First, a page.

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body of a county or city or the govern?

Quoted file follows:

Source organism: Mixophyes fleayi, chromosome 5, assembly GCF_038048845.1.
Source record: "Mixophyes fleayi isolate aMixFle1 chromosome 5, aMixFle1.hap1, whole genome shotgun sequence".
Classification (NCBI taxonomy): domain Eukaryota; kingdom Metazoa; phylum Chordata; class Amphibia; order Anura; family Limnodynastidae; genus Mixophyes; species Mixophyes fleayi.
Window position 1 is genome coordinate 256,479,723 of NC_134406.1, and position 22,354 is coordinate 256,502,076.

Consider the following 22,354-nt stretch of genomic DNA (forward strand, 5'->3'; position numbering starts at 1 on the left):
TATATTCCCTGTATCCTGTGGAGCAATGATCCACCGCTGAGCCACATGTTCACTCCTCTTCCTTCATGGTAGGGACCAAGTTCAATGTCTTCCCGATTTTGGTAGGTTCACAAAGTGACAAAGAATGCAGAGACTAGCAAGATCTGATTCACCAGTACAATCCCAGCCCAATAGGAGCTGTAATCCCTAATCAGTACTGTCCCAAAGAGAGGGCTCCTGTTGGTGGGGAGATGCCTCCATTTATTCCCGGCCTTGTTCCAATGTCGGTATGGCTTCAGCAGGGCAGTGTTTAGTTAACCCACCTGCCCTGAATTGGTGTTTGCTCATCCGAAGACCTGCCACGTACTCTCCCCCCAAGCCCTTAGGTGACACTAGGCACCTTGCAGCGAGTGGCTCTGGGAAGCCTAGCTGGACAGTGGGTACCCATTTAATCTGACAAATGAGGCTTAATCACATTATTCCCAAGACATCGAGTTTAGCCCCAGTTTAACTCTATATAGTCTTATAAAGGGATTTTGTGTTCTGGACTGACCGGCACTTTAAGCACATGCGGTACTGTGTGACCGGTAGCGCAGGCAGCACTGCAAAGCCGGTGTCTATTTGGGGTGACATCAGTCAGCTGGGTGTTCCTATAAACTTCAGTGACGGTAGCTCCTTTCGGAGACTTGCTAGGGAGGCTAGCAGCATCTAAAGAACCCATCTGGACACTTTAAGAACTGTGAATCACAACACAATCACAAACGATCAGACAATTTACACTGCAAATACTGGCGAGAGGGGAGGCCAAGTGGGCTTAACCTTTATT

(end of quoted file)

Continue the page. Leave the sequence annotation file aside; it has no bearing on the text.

ing board of a town, village or school district may determine that until Jan nary 1, 1932, new buildings therein, planned for dwolling purposes exclu? sively, shall be exempt from taxation for local purposes during construction and so long as used or intended to be used exclusively for dwelling pur? poses, provided construction was com? pleted since April 1, 192?, or, if not so completed, that construction be commenced before April 1, 1922, and completion for occupancy be effected within twenty-four months after such commencement, or if now in course of construction within eighteen months after this section takes effect. This act shall take effect immediately. Twenty-five Per Cent Law Repealed With u view to giving immediate assistance to builders by reducing the high prices maintained ? by an alleged combine of building material men, the Legislature unanimously adopted the resolution extending the life of the I.ockwood committee to February 1, 1921. The legislative readers believe that the publicity attendant' upon the investigation, together with prosecu? tions by state and Federal prosecuting officers, will force down prices. The resolution also directs the com? mittee to investigate the money mar? ket, with a view to making more money available for mortgages. The committee was also charged with the duty of making further recommenda? tions to the r.i'Xt Legislature to im? prove the housing situation. tine of the important amendments to the rent laws repeals the so-called 25 per cent increase bill of last spring. The amendment permits a tenant to refuse to pay the increase asked by the landlord if he believes it unjust and rnreasonab'.e, nnd the landlord must sue to obtain the increase, and to rc ijver judgment must show that the increase is just and reasonable. "The 25 per cent clause, which was in the bill passed at the last session, has been stricken out, because it was found to have been so generally mis? understood by the public, and in some cases misapplied by the courts," said Senator I.ockwood. "I'nder the now bill, where the landlord sues for his rent, the burden of proving that the rent is just and reasonable is in all cases upon the landlord. "Experience has shown that when the reasonableness of the rent has' become an issue, the tenant was very much at a disadvantage at the trial, when a long schedule of income nnd expenses was introduced on be? half of the landlord. The tenant had no means of meeting the issue, not knowing in advance what the figures were. "It has been provided that if the defense of unreasonableness be set up, the landlord shall furnish a bill of particulars which will apprise the tenant of the claims that he must meet and give him a reasonable opportunity ti? .'st the accuracy of the landlord's clu m as to his expenses and income. ' This will work no hardship upon the" landlord, as he would naturally be com? pelled to produce these figures in any event, and they are all within his knowledge and control. Jury Trial Provided "The only way that the landlord can obtain an increase of rent at the pres? ent time is by bringing this action and getting bfforo the court the question whether the rent that ho demands is fair and reasonable. "The case may be tried by the judge, or, if the party demands it, before a jury. It might weil be that a tenant who was financially irresponsible might suffer a judgment to be taken against him which would be worthless, and there would be no way in which the landlord could either recover his prop? erty or get his rent therefor. This, of course, would be a great injustice. ? "It has, therefore, b?cn provided that 'if the tenant sets up the defence that the rent is unjust and unreasonable, he must deposit one month's rent with tho ! clork of the court. When the case is ! tried and a juilgmcnt rendered the ! judgment is then satisfied" out of the ; money deposited, if it be sufficient, and, if net, the tenant'must pay the addi? tional amount within five days, or the ; landlord may have v warrant to remove him from the premises. "If tho tenant desires to appeal the cr.r,c, he must pay the amount deter? mined by the court to bo the fair monthly rent into court each month, until the appeal is decided. This pro? vision was made because it was thought in many cases it might be burdensome for a tenant to procure a bond. He al '. av has the amount of his rent cash month, and it is no hardship to pay tho instalments monthly to the clerk of the court. "It is believed that by this action the rights of both parties are pro? tected and each has an opportunity for his day in court, and no tenant will be forced out of his home so long as his rent is paid. "Hotels containing 125 rooms or moro and rooming houses occupied under a hiring for a week or less are exempted. This bill does not apply to buildings in course of construction or begun after this act takes effect." No Debate on Bills Still another measure dealing with tho suspension of summary proceed? ings makes it impossible for a land? lord to begin action in the Supreme Court for the recovery or possession of property excepting under certain conditions. The summary proceeding of holdover being taken away the landlord could begin action in the Supreme Court and recover judgment against the tenant by default in twenty days, and thus de? feat the purposes of the legislation i abolishing holdovers except in the in- : (stances mentioned above. To obviate this difficulty the bill ; provides that until November 1, 1922, the Supreme Court shall have no juris- ; diction in an action for holdover ex cept where it is brought to recover pos? session because the tenant is objection? able, and it is proved that he is objec? tionable, or where the owner desires to recover possession of the property for his immediate personal occupation as a dwelling for himself and family, or whore it is sought to demolish the building for the purpose of erecting a new building, the plans for which have been filed and approved by the proper authority. There was practically no debate on ! the housing bills. .-.- ? Boston Taxi Drivers Strike Member? of Union Demand $5 Wage for Nine Hour?' Work BOSTON, Sept. 24.??k strike of taxi- I cab driver? began bore to-day. Drivers ! of nearly every taxi-service company ? in the city ran their car? into the garage* beginning at noon, turned in ? their meters for reading and settle meat and then went on strike. They ! v/ant more pay, union leaders asser' ' lng that the men do not get a livi Income out of present wages and 1 A taxi driver's tip? here averagi a day, according to the president of \ one of the principal companies. Their wages are $3.')0 lor nine hours at'-' -,\ The strike is to enforce a demand Tor! a $5 wage. Taxicabs were scarce this afternoon, i Th* companb's affected operate almost; ertirely in the city proper and from j stands at hotels, railroad stations and ? points in tho business district. As a j rwult of the walk-out, companv cab? were withdrawn from nearly all these | stands and service by taxi was stopped, excerpt in cases where independent cabs wheeled in. ?.??? * ' ?' - A reeAf r?teteme.? tnA?e tor th# ba?y sus letereatlog ?nnium-*nn>?iu uti'ior ?h? h??41n^.?f "IIiwImm Card?" in to-?my'e Utievmm Want A4 fsus.?Aawt. Price-Cutting ?o Wave to Hit Clothing Soon (Csntinusd from p?g_ on?) ! lower prices were coming when its full catalogue was issued some time ago, purposely reduced the quotations on garments and that these prices were \ in line with the new ones made by other mail order houses. A prominent textile man who sup i plies several houses with goods said : that the mail order business has 1 slumped badly within the past three ! weeks. Until September, it is said, the mail order houses enjoyed a rela : tively larger volume of business than their retail competitors. Leading financiers take the view that , the decline in commodity prices will | carry much further in time and there is general agreement among the bank ; ers that getting the level back to a . lower plane will be beneficial in the long run. The view is taken that the quicker the decline takes place the j better it will be for business and in , dustry. ! Business Fundamentally Sound A. Barton Hepburn, chairman of the advisory board of the Chase National Bank, said yesterday that the business of the country, though inflated and ex ?? tended, is fundamentally sound, and held that the present tendency toward liquidation is in the interest of stabil? ity and conservatism. "Price cutting," said Mr. Hepburn, "is the inevitable sequence of the price raising that has been going on for five i years. The insistent demand of war? time necessity sought goods regardless ! of price and the public very soon learned to expect advanced prices for every commodity. Prices were fixed without care for cost and the public ! took them without <?uest;ion. In fact, ! we have had no competition in selling goods here in the last three years and ? seemingly no desire on the part of the ! public to obtain goods cheaply. In < fact, many people seem to scorn the cheaper grade of goods. "All men of experience know that prices must seek a lower level. The ! only question was whether good judg ; ment and conservatism would prevail ! sufficiently to brinj: about this lower \ : level without a crash. The action of the Federal Reserve Board arrested j attention of the whole country, made j people stop, look and listen and ask themselves how much they were worth \ and how they would fare if called upon to liquidate. This changed the entire psychology of the public. People be- j g:."n to sec tilings in a true light. The liquidation of business and the reduc? tion in prices are the result. Will Prove a Benefit "This is by no means a calamity. It is in the interest of stability and con- | servatism and will redound to the bene- ! j tit of all. Things are coming down ' ! slowly but surely and there is little ; danger of serious failures. In other : words, the conservatism and good sense I of the American people are reasserting themselves properly. The business of the country, though inflated and ex-: tended, is fundamentally sound. With this inflation eliminated or reduced to j ! proper proportions and business I grounded on a stable basis there is a i I great period of prosperity ahead." W. C. Durant, president of the Gen? eral Motors Corporation, one of the | largest motor car building organiza- i tions in the country, announced yester? day that the company had no inten- | tion*of reducing prices on any of its products. The General Motors, ij, was stated, has never favored or encouraged , profiteering. "On the contrary" said j ! Mr. Durant "it hjis always given to the i motor buying public splendid values, j which is alone responsible for the enormous business enjoyed by the cor poration." Of the general cuts in btmimodity prices noted during the current week ? R. G. Dun & Co., in the weekly review of business, say: "Wide attention has bren attracted i by the week's price movements, the daily press featuring reductions an nounced by certain large interests, and i more people are beginning to realize . that the process of deflation which be gan some months ago was not a passing development. The buying public has been slower to sense the change than those who follow closely the action of . the primary markets, because consum? ers have thus far not benefited fully by ! the declines at wholesale, and some re? tailers are still insisting that lower i | prices are not to be expected in the ; immediate future. Such arguments are . usually based mainly on the fact that labor costs remain at a high level, yet ! loading textiles, among other products, ! have been revised downward substan tially in manufacturing circles without ; any reported cutting of wages and ; many producers seem to recognize more clearly that a narrowing of the margin ! of profit is the shortest way to busi I ness revival. "Merchants with accumulations of high-priced goods are not unnaturally I I reluctant to sacrifice their holdings, but I 1 the general purchasing power has been i lessened through the increasing indus 1 trial unemployment, and a disposition ! to buy regardless of prices is no longer the prevailing condition. In these cir cumst.ances it is not surprising that re sistaiice to price yielding is weaken? ing." Bradstreet'a- Discusses Slump Brudstreet's in its weekly business ' review also discusses the downward price tendency. It says: "Regarding this matter of price changes, it might be said that outs in coloied cottons, which seem to have, registered sharply on public conscious? ness this week, were really made by the mill.? and large jobbers last week, and were so announced then. Cuts in auto- ; mobile prices have, however, seemed to '. catch the public eye, and tho response of mnil order houses to the cuts in cottons and other textiles have made marked impressions, tending to dwarf I the known fact that September has seen ? a rather rapid and widespread marking down of quotations in other lines, which ' seems likely to give that month as a whole especial prominence in the hfs tory of price readjustment following < the war. "The first big declines in prices, it might be added, were shown in May, and the strength of the war level prices ; has ebbed pretty steadily since then. I A? to the effect on retail trade and on I the much discussed cost of living prob lern, this seems to be dependent upon the naturally slower registration at re tail of the great basic changes already noted at wholesale." Officials of Taylor, Clapp & Beall, selling agents for the Mohawk Valley and Utica Steam Mills denied reports frorJ Utica, where thoRc mills are, Miat^rice cuts of 30 to 40 per cent had ? teen made in sheetings. The most re- \ cent price cut announced by the mill agents wa? on September 8, when prices on sheets and sheetings were reduced approximately 19 per cent. Prices of Soft Collars Cut JO to 30 Per Cent Wholesale ; Earl &. Wilson, of Troy, N. Y., an- [ nounced yesterday that they had re-i 'iuced the wholesale pri?e of soft col- > lars from 10 to 30 per cent, effective October .1. The company on June 1 reduced the wholesale price on stiff collars. E. II. Bott?, president, said the new I price will finable retailers to sell soft collars of pique or madras for 25 cents, a reduction of 10 cents. He ?aid; "W* tt?d->ul>tedly are in a atmt'md Collegians Shun 'Atmosphere' And Prices of Village Cafes Five Thousand, in Revolt Against Yellow Soup Bowls and Purple Cups of Food Gougers, Launch Bring-Your-Own-Lunch Campaign Yellow soup bowls, purple cups and other bizarre chinaware, crockery and pottery utilized to male up "atmos? phere" in the restaurants of Green? wich Village hereafter will be taboo I for the students and professors of Washington Square College. For years the 5,000 or more students and faculty members of the college, which is tho main branch of Xcw York University, have had to depend for their lunches on the Greenwich Village restaurants. The college is right on the edge of the Village, and every noon hour found the students sauntering forth for lunch with a choice j only as between "The Robbers' Den," "The Bunnies' Hole" and similar restaurants, where more attention was given to "atmosphere" than to food. Yesterday Washington Square Col? lege revolted. Pedagogues and stu? dents gave th?'ir solemn oaths that they would hereafter be free and independ? ent of "Greenwich Village food goug I ors." Never again, they said, would ! aspirants for e?Iucational honors have j to mingle with the bob-haired damsels i and flowing-tied artists of the Village i restaurants. F,ach and ovory one of the students held up his or her hand and agreed faithfully to combine in a "bring your own lunch" movement. The professors not only brought their own lunch, but some of them brought cooking para? phernalia. The first professors' lunch I party was held yesterday on the ninth floor of the college building, on the east side of Washington Square. E. J. Oglesby, assistant professor of mathe f matics, brought an electric grill; W. | D. Zinnecker, assistant professor of I German, some coffee pots and crock ! ery, and H. Stanley Schwarz, instructor in French, a few pounds of real Turkish coffee, which he received from a friend in Constantinople. Each member of the faculty brought his own sandwiches and fruit. Resolutions promising to defeat the "food goug<'rs" were adopted by the Outdoor Club, the Psi Xi Omega Soror? ity and the Violet Club. The two latter societies held a joint meeting at which the following resolution was passed: "We, the students of the Washington Square College of New York University, in order to bring down the high cost of living, promise faithfully to bring our lunches to school each day until such a time as the restaurant owners in this vicinity agree to bring their prices ciown to a reasonable level and ke*p them there." ! of genera! readjustment, and it is the ! absolute duty of all manufacturers to | assist in bringing prices to a sound level. We believe that business, big ? and small, and the country at large. with its people, will be upon a nioro i sound basis and far happier if such readjustments are made by all con? cerned." ! Prices of Grain tall in Lower Food Cost Drive Wheat Values in Chicago Mar? ket Drop 12 3-4 Cents; Corn and Oats at Lotees t Levels CHICAGO, Sept. 24,?Big breaks in the price of wheat took place to-day, largely as a result of agitation for a general cut in food cost. The smash of values in wheat amounted to as much as 12'*i c'Mits a hush?!, and the market closod in a semi-demoralized condition, December delivery at ?2.'.'.3 to $2.25'/. and March $2.15 to $2.16. Heretofore wheat has been advanc? ing, despite setbacks in tho price of other grain. The chief reason ascribed for such strength was huge sales of wheat for export to Europe. To-day, however, the stimulus of export busi? ness appeared to have lost its influ? ence, and especially near the end of the day the wheat market tumbled wildly downward. In sympathy with the weakness of wheat, other grain markets also gave way, and both corn and oats fell to tho lowest price levels yet for the 1920 crop. Cleveland Worsted Mills Announce 30 Per Cent Cut CLEVELAND, Sept. 24. A price re ; duction of 15 to 30 per cent in wools was announced to-day by officials of the Cleveland Worsted Mills Company. George H. Hodgson, vice-president of the company, in announcing the re? faction, said the lower cost of raw materials was the causo. "The price reduction is effective now," he said. "It will n?>t roach the people until spring, when goods wo aro manufactur? ing now will bo placed on the market." Coal Ration Decided Upon For Residents of Providence PROVIDENCE, R. I., Sept. 24.?Resi? dents of this city are to bn placed on a coal ration until such time as the supply of fuel becomes more plentiful This was decided upon to-day at a conference of coal dealers called by Mayor Joseph II. Gainer. A committee of dealers and citizens will work out the details of tho plan, with the enc in view of assuring all families at least a partial supply of fuel before cold weather. Retail Lumber Prices Fall 20 Per Cent in Toledo TOLEDO, Ohio, Sept. 24.-?Lumbci prices foil here to-day when n cooper ative ready-cut house company an nounced a 20 por cent reduction in re tail lumber prices. Company official admitted that Henry ford's acGon oi the price of automobiles instigated th? drop in lumber prices. Indiana Motor Corporation Announces Price Reduction FaLKHART, Ind., Sept. 24. -Announce ment was made to-day by the Crow Elkhart Motor Corporation that th prices of all models of its output hai been reduced to pre-war ligures. Th action was tuken, it was said, becaus of general conditions in the industry. -? Shevlin Gets New Sector Border States Formed Into Dr Agent's Department WASHINGTON, Sept. 24. Establish ment of a new supervising, prohibitio: agent's department, consisting of th states of Arizona, New Mexico an Texas, was announced to-day by th Bureau of Internal Revenue. Th<? new department, which will b established October 1, will be know as the Border Department, and will b in charge of James Shevlin, who wa recently ordered transforre?! from th Now York department. Mexican Soldiers Suppress Rioting in Governorship Row - ! One Candidate Seizes Oflices in Michoacan; Crowds At? tack Rival's Home; Use of I Bayonets Stops Fighting Sneeinl Cable. In The Tribune Co|?yrl|.ht, l!'-n. New York Tribuno Inc. I MEXICO CITY, Sept. 24.?The polit? ical situation in Michoacar and Aguas calientes, where quarrels between the several aspirants for the Governorship have precipitated disorders, may neces? sitate military intervention by the Fed? eral government. General Mugica, a close friend of Carranza, seized the government offices in Michoacan yesterday. A group of his partisans attacked the residence of Garcia do I.eon, the opposing candi? date, and street fighting followed which had to be put down by Federal troops at the point of the bayonet. General L?zaro Cardenas, provisional Governor appointed by President de la Huerta, was unable to conciliate the contending factions and asked to bt relieved of his post. His request was granted, but he remains as militar} commander of the district under strict instructions from General P. Elias ('alles. Minister of War, to keep oui of political squabbles. Acting Minister of the Interior Lugo when called before the Chamber ot Deputies to report on conditions ir Michoacan, said he believed cverythirif possible had been done and that th? Department of War had been instruct ed to use such force as necessary t< maintain order, pending the decisioi of the Supreme Court on the legalit.? of the elections. Lugo expressed th? belief that the trouble arose out o the inability of General ('arder?as t? remain neutral and the fact that h? had indicated to one faction in the con troversy that he regarded its stand a; correct. The situation in Aguascalientea s? far has been orderly, but the difficul ties over the elections are not yet irone? out. Five candidates claim the Govern orship and each is supported by i group of partisans. Officials here he lieve that the dispute will be settle? without bloodshed. Ban on Personalities Curtails Drink Debat< Killing Affects Anti-AIcoho Congress Discussion of Coler und Kramer Paper?* WASHINGTON, Sept. 24. To pre vent a recurrence of controversies sue us stirred yesterday's session of th international congress against a coholism Chairman Dinwiddie to-da ruled that "personal candidacies an personalities" must not be brought int the discussions. Discussion of the papers read ye: terday by Bird S. Coler. New Yor Commissioner of Public Welfare an Prohibition Commissioner Krame which was reopened at the mornir session, was materially curtailed i the ruling. Mr. Dinwiddie said it was neith? the time nor the place for employir attacks of "controversial or acrimon ous nature," and declared his intentic ?if ordering that "the program be co tinued when such discussion enters Replying to published statemen that the congress was under contr of a prohibitionist group of this cou try and that its purposes were beii diverted as a result, the chairman d clared that "no organization is ru ning this congress" and said repor to the contrary were "utterly false.'' "It has been suggested from son sources, both in the press and by son of our enemies, that the Anti-Salo? Liague was dominating this mectinp continued Mr. Dinwiddie. "Such su gestions are false, for the Anti-Salo* League nor any other organization h been given more than its due share consideration in the preliminary pla or in the direction of the work of th meeting, which is distinctly a gover mental affair." 40 Restaurants Plan Sweeping Slash in Prices j Members of Society of Res | taurateurs Name Buyer, Who Will Co-operate With Commission Merchants General Food Costs Up ?Fresh Produce Drops in the ? Wholesale Market, but Re? tailer Makes No Changes Restaurant prices will decline here within a few days, it is predicted, through a cooperative purchasing plan of forty members of the Society of Restaurateurs, according to August Janssen, president. aLeonard May has been appointed buyer and commission merchants have agreed to cooperate. A ? new price list submitted to the res? taurant proprietors shows extensive re | ductions, Janssen said. He predicted I general cuts and said his organization ' hoped to extend the cooperation move | ment throughout the country, investi ; gate New York's milk problem and i teach housewives not to waste food. Other restaurant men said thoy could see no change in prices, except upward. i Even the humble oyster, they said, is i a half cent higher, napkins are six | times what they used to be, and 15 i cents is a bottom figure for pie. One restaurant manager complained against ? the carry-your-own-luch campaign, in? sisting that it is impossible to get a ' good meal in a restaurant for less than a dollar. A general survey showed that many ? unassuming restaurants now charge ? 25 cents for soup or pie, and 80 cents for the smallest steak. Food Prices Still Rising 1 Inquiry in tho markets makes it plain that the cost of food is still rising. Bread, the food barometer, romains 11 to 10 cents a loaf, and the bakers are contracting for flour at higher prices. Thoy admit that a general price slump would lower bread. Representative meat dealers assort that beef and pork have risen 4 cents a pound in the last month, and cite those specific increases: Loin pork, 50 to D6 cents; lamb hindquarters, 42 to 45 cents; chops, 50 to 65 cents; whole quarters of beef, 37 to 40 cents. Tho following hoof prices have not changed since,, June: Prime ribs, 50 cents; sirloin steak, 55 cents; porter? house steak, 00 cents; round steak, 65 cents; pot roast, 50 cents. The deal? ers anticipate a"n increase of 5 cents a pound retail. Tho exceptions in moat are beef tongue, which dropped from 48 to 45 cents in a month, and lamb, from 50 to 42 cents. An official of tho American Sugar Refining Company said yesterday tir.it sugar would rise from 17 to 20 cents a pound by November, despite a supply more than adequate, because prices abroad are so much hierher that it will he exported in great quantities. He said the refiners are soliir.ir sugar at 14 cents to tho wholesaler, who makes a profit of one cent. Between that point and the consumer two cents i added. Last year sugar sold wholesale at 12 cents, rising to 15 cents in March, l'J20. and 27 cents in Juno. It dropped! to 14 cents nnd would have gone lower except for export trade, ho declared. Milk dealers have maintained that higher prices of food for cows compel ' higher prices. Consumer Gets No Relief Fresh produce has dropped because of splendid crops, but the retailor has succ?de?! in maintaining top ?ricos to the consumer, according to Mr. Jones.' W. C. Taber, of The New York Pro-: ?luce Review, declared that largo im? ports of butter are relieving a !oc;.l shortage, but so irregularly that it is impossible to make forecasts. Yester? day 20,000 boxes of butter arrived. Last week 1,217,272 pounds arrived from' Denmark, where the condition of ex? change makes such export profitable. ; In July almost 5,000,000 pounds of Dan- j ish butter arrived here. Tho Bureau of Markets listed 06,052 pounds of butter' in New York yesterday, against 00.000 pounds a year ago, but the cold storage, supply was 21,272,007 pounds, against. 28,857,1122 pounds a year airo. Butter is retailing at from 05 to 74 ! cents. H. If. Jones, superintendent of th" State Division of Foods and Markets, ; reports that butU'r production has de? creased locally, because milk is used for other purposes. He attributes a dearth of eggs to tho results of the food administration's war of prohibition on killing hens. Poultry raisers, it is ? said, found ?t so expensive to keep chickens that they have gone out o? business. .There are a million pounds less of frozen eggs in storage here than at this time last year. Storage fowl are double last year's quantity, although roasters are fewer and turkeys half as many. To-day the Division of Markets will announce these as the week's produce prices: Appjes, $1 to $2 a bushol; cab? bage, $4 to $5 for 100 beads; cauli? flower, $1.50 to $3.25 a large crate; celery, $11.75 to $4 a crate; corn, $2 to $3 for 100 ears; cucumbers, ,$1.75 to $2 a bushel; grapes, $1.40 to $1.75 for eight baskets; lettuce, $1 to $2.25 a crate; lima beans, $2.50 to $3 a bushel: onions, $2.25 to $2.5.) a bag; peaches, $1.50 to $2.75 a budhel; pears. $5 to $11 a barrel; New Jersey potatoes, ?2.25 to $2 35 a crate of 150. pounds: red raspberries. 14 to 15 cents a pint; spinach, $1.75 to $2.25 for thirty-two quarts; sweet potatoes, $4 to $4.50 a barrel; romaine, $1 to $2 a crate. The New York Trust Company announces the opening of its Safe Deposit Vaults at its Fifth Avenue Offi ce Fifth Avenue and Fifty-seventh Street Fifth Avenue Office: 5th Ave. &. 57th St. Main Office: 26 Broad St. Predicts Good Business. Despite Price Decline ro?'i The Tribune's "Washington Bureau WASHINGTON, Sept. 24.? Good business for the remainder of the year is the forecast made by Archer Wall Douglas, chair? man of the comjnittee on statis? tics and standards of the Cham- j bcr of Commerce of the United States, in his monthly report on crop and business conditions. While conservatism and cau? tion seem to ba the keynote of business everywhere, Mr. Doug? las said there is no evidence of apprehension, except in a few un? important quarters. Events of the last weeks have borne out previous predictions that the peak of high prices and business ac- ' tivity is past, the report says, and a somewhat painless read? justment of business will follow. Purchasing is liberal enough, but on a sane and sober baois of needs and not speculation, tho re? port says. About 60 per cent of the whole country is enjoying business de? scribed as "good." Afraid to Carry $11,000, Leaves It With Police Paymaster for Contracting Firm Surprises Headquarters With j Suitcase Full of Currency A man carrying a suitcase entered j Police Headquarters last night and ap- I proached the patrolman on duty in the j corridor. "I've got $11,000 here," ho said,! thrusting the suitcase forward, "that j I'd like to leave at Headquarters." "The Commissioner's gone for the day," said the patrolman. The visitor being insistent, however, he conducted him to Lieutenant Frank ! McCarrick, to whom he explained that he was A. L. Oorhani, a paymaster for the contracting firm of Holbrook, Cabot & Robbins. The money for to-day's payroll at an annex to the telephone company's building at. Broadway and Fulton Street had reached there so late in the afternoon, he said, that the uptown office of the contractors was I closed. Mr. Gorham didn't want, to take it i home with, him for fear of highway-'; men or burglars, and there seemed to be nothing else to do with it. He was much perplexed, he said, until some ! one reminded him that it had been e long time since burglars had visited Police Headquarters. Acting on this I suggestion, he had brought, the money- ? $11,000 in envelopes -in the hope that; the police would keep it for him over ; night. ? Lieutenant McCarrick agreed to do so and locked it in the safe, to be called i for by Mr. Gorham this morning. U. S. Entries in Air Race To Be Chosen Monday Elimination Trials Abandoned in Jame.. Cordon Bennett Trophv Contest PARIS, Sept. 24.- No elimination t rials of American entries for the forth? coming James Gordon Bennett interna? tional aviation cup race will be held, the special committee of the Aero Club of America deriiled to-day. The three machines which will fly the Stats an?! Stripes will be selected by the com? mittee on tin? field Monday morninfr. The committee's decision will be final. No appeal will be permitted and no other American machines will be al? io weil to tak*? the air. Five French machines will go over the course to-morrow. The three French representatives will be selected from them. Pilots Barault, flying > Borcl machine: Captain de Romane', and .lean C?sale in Spads,, Sadi Lc cointo, the favorite of the race, a;)'1 Kirsch, flying Xieuport.-., will compete. All live machines have 300 horsepower Hispano motors, their wing spread varying from ?i meters for the Nieuports and 0% meters for the Spads to 7.10 meters for the Borel. The three British entries apparently are ' dwindling down to a Martynside with Captain V. P. Raynham up, neither Harry (I. Hawker nor L. R. Tait-Cox having >et arrived with the former's Sopwith or the latter's Nieuport. Hawker and Tait-Cox have not been scratched officially, however, anl it is possible they will compet??. Phone Rate Bill Is Passed Quickly By Both Houses Suspension Not Retroactive and Company Must File a Bond to insure'the Re? turn of All Overcharges ? - From a Staff Correspondent , ALBANY, Sept. 24.?The Legislature ; to-day passed the Gibbs bill giving the : Public Service Commission power to . suspend telephone rate increases pend 1 ing iaquiry into their justification. The bill was passed without debate in both houses and is assured approval by Gov I ernor Smith. The measure contains the features : of the Gibbs bill in the original form, j excepting that it does not make the ! rate suspension feature retroactive. In j respect to the issue on rate increases which became effective since last De? cember it provides that the telephone company must file a bond to insure that it will return overcharge? made sub? scribers in the event the company should lose it3 fight now before the .Public Service Commission. The measure as it now stands com? bines the features of the type of leg? islation demanded by the New York State Conference of Mayors, which rep? resents the 137 communities who are lighting the rate increase, and that sought by the telephone company. Its provisions were decided upon at a conference of legislative leaders last night, and disposes of an issue which the Legislature vainly tried to reach an agreement on during the previous ?ses? sion. An effort made by Senator George F. Thompson to have the prohibition question brought before the special session was throttled in short ordcvr. He introduced a resolution calling upon Governor Smith to submit a spe? cial message urging the repeal of the Walker 2.75 per cent beer law. Sena? tor J. Henry Walters, majority leader, would not allow the resolution to be read. He declared it could not be brought before the special session un? der the provisions of the Constitution Senator Thompson's attempt to bring the resolution before the House afford? ed to Minotity Leader James J. Waikei an opportunity to express regrets thai the bill had not been allowed to slum ber peacefully. He voiced the hop? that it would not be long before th? people of ihe country would wake up to the fact that the Volstead act i: generating hypocrisy and would amend it so as to permit the sale of beer Senator Thompson replied that .. lln* "V18 Supreme Court had held the Volstead act constitutional ?! proper thing for the State of New Y* * to do was to wipe the beer law off iu statutes. Thompson threatened to de ay the business of the Senate until the Senate had an opportunity to vot, on his resolution. He carried out h . threat a few minutes later when Sec? tor Walters moved to bring the teU phone rate increase bill to final order of passage. Senator Thompson obiect.ri In return, Senator Walters mad. __ motion to apply the rules. Senator Thompson asked for a roll call ?? nouncing at the same time that he wouM accept the vote on the roll call as an ex pression of the atitude of the Senat. toward his resolution. The motion nut by Senator Walters was carried, Senator Thompson being the only member vot ing in the negative. The Niagara Sena* tor then declared that he would dis continue his filibuster. --?- . Strike Called in Fiftv-six Plant? ROCHESTER. Sept. 24.-A general strike against the American Can Com pany, involving its fifty-six plants an?! 6,000 machinists, was called to-day bv the executive committee of the Inter? national Association of Machinists and approved by the convention of the as? sociation, which is in session here. "TV/?OVING DAY" "?* Knickerbocker j Ice Service ! There are some 239 big van com i panics in New York, but last | Moving Day thousands could : not get "cartage." The Knicker | bocker Ice Company has nearly | 1000 horses and a fleet of 60 auto trucks, so there's no trouble about getting your ice delivered on Moving D?", Arrange about your moving in plenty of time, then give the driver ynur neij address, mail it to the company nr tele? phone, and you'll have ice in the refrig. j erator of your ne<ii< \ome as snon as S you're there to receive it. Knickerbocker ICE Company 35e?t $c Co. Fifth Avenue at 35 th Street Establishtd 187g Men's Whiter Suits 45. MADE IN OUR OWN SHOPS 50.00 55.00 and up to 90.00 EST ?v CO. men's clothing is distin? guished by its fabrics, its tailoring, its low prices, and its patronage. Made by Best 6c Co. and sold nowhere else. \You 'Never Pay More at Best's McCreery's s? Cngltgfrtppe Clothes TAILORED IN NEW YORK FOR JAMES McCREERY & COMPANY The new Fall Suits will be displayed lor the hrst time this morning, and will betray those slender heresies of convention that have made our English-type clothes the most distinguished in town. SUITS: $52 UT James McCresry & Co. THS tareas sroRf ?/''; Avenue at 3 ? / A S freer Sretnd Fto?r